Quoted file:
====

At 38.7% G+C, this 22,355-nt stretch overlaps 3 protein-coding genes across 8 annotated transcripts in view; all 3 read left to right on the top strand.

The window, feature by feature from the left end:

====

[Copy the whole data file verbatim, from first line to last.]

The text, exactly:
At 38.7% G+C, this 22,355-nt stretch overlaps 3 protein-coding genes across 8 annotated transcripts in view; all 3 read left to right on the top strand.

The window, feature by feature from the left end: